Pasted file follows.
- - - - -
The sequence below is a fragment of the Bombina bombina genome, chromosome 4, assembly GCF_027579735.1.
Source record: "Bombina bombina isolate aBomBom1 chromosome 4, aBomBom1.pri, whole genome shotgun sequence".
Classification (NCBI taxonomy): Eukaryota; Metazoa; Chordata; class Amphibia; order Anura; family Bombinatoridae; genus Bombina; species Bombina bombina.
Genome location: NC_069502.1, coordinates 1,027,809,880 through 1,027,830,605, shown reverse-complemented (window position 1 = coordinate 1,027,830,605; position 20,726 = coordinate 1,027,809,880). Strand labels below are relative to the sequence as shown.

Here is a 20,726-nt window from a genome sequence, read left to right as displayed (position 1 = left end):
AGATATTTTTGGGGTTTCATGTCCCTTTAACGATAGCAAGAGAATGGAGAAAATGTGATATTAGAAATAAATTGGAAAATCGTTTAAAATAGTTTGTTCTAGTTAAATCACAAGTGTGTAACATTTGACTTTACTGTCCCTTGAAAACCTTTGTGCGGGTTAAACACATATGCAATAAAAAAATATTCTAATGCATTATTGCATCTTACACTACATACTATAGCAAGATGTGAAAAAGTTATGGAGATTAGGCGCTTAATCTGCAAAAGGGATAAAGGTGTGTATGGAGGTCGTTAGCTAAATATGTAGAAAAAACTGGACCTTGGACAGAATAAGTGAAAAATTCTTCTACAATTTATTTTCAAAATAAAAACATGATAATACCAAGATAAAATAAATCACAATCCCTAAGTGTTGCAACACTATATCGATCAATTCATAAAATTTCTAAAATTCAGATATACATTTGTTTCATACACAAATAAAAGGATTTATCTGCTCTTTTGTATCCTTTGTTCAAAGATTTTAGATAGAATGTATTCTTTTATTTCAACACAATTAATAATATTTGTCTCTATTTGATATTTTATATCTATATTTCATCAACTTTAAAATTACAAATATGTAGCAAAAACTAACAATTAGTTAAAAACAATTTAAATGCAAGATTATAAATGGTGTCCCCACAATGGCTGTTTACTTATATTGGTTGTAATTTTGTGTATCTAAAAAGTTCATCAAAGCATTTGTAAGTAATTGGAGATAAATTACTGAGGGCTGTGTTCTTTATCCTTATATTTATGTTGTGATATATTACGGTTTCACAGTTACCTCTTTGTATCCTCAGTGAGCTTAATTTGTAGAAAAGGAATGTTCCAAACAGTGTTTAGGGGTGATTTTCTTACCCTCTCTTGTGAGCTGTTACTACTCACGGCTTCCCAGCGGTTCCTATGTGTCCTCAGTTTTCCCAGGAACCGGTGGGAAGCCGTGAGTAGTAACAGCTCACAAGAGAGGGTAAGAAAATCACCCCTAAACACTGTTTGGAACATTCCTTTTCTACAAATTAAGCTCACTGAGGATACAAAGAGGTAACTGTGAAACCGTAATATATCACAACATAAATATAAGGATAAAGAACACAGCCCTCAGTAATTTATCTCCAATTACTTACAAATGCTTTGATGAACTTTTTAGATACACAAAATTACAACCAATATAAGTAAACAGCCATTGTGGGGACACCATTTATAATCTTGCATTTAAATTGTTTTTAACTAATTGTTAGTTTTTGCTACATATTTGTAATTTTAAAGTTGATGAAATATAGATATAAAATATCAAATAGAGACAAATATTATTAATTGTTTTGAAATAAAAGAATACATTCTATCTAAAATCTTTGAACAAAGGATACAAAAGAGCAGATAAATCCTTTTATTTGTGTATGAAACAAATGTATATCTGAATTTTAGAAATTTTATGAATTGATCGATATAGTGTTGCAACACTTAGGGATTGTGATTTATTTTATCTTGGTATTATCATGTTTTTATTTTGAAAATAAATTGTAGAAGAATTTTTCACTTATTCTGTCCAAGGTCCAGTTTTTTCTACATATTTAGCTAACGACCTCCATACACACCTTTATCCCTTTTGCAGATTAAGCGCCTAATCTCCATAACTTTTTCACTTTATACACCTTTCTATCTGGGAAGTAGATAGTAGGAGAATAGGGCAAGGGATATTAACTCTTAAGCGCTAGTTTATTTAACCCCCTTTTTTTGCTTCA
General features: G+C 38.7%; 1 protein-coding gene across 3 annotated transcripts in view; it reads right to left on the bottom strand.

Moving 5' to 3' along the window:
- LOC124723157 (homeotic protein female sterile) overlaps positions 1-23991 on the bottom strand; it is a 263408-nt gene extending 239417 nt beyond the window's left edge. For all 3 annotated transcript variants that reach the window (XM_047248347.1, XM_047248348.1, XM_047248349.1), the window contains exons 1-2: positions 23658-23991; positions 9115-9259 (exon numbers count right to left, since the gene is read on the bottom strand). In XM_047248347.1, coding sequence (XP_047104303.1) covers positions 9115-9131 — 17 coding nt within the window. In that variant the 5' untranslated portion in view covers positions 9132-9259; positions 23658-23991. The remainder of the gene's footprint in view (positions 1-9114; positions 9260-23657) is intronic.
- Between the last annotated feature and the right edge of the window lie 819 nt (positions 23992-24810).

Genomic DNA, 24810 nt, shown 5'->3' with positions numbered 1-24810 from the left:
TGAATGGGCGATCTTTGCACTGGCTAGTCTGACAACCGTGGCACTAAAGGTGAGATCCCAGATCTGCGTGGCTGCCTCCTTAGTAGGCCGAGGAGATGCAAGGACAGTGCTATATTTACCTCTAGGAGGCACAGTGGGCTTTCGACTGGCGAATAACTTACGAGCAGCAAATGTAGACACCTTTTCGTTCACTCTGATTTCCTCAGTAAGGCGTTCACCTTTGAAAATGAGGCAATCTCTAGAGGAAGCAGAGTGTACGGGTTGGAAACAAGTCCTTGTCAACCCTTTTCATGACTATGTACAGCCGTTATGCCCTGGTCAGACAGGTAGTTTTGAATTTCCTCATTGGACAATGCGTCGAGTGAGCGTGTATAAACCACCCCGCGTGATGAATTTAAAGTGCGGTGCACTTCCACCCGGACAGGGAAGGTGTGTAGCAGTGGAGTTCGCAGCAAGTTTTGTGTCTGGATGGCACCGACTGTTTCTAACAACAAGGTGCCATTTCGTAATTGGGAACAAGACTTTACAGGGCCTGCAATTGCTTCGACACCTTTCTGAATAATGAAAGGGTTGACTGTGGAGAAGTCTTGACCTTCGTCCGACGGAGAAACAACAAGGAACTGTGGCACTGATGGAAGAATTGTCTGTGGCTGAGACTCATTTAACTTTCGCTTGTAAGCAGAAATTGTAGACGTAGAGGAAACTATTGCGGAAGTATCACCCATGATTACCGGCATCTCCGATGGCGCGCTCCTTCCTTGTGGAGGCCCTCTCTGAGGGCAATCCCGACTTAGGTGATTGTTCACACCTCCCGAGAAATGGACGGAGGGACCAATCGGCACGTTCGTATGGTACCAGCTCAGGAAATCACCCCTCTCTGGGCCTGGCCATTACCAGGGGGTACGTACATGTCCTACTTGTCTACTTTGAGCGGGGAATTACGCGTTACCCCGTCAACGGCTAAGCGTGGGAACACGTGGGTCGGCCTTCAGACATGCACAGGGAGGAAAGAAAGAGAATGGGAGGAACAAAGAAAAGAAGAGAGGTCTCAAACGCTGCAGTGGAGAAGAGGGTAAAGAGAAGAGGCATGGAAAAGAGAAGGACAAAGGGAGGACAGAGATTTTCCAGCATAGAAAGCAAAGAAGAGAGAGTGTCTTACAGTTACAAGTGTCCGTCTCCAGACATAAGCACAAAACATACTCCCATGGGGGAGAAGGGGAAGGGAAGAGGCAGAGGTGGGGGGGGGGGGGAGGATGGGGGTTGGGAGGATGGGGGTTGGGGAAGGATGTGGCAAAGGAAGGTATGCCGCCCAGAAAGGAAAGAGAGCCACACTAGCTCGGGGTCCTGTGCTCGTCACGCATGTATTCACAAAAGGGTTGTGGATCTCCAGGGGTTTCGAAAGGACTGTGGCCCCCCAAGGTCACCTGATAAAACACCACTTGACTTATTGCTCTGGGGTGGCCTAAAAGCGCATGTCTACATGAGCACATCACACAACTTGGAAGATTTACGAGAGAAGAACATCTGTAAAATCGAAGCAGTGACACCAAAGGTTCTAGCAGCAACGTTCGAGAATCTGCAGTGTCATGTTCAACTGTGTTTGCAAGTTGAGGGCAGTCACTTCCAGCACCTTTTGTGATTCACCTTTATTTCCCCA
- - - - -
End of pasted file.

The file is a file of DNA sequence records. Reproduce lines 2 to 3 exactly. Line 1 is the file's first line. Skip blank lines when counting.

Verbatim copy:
Source record: "Bombina bombina isolate aBomBom1 chromosome 4, aBomBom1.pri, whole genome shotgun sequence".
Classification (NCBI taxonomy): Eukaryota; Metazoa; Chordata; class Amphibia; order Anura; family Bombinatoridae; genus Bombina; species Bombina bombina.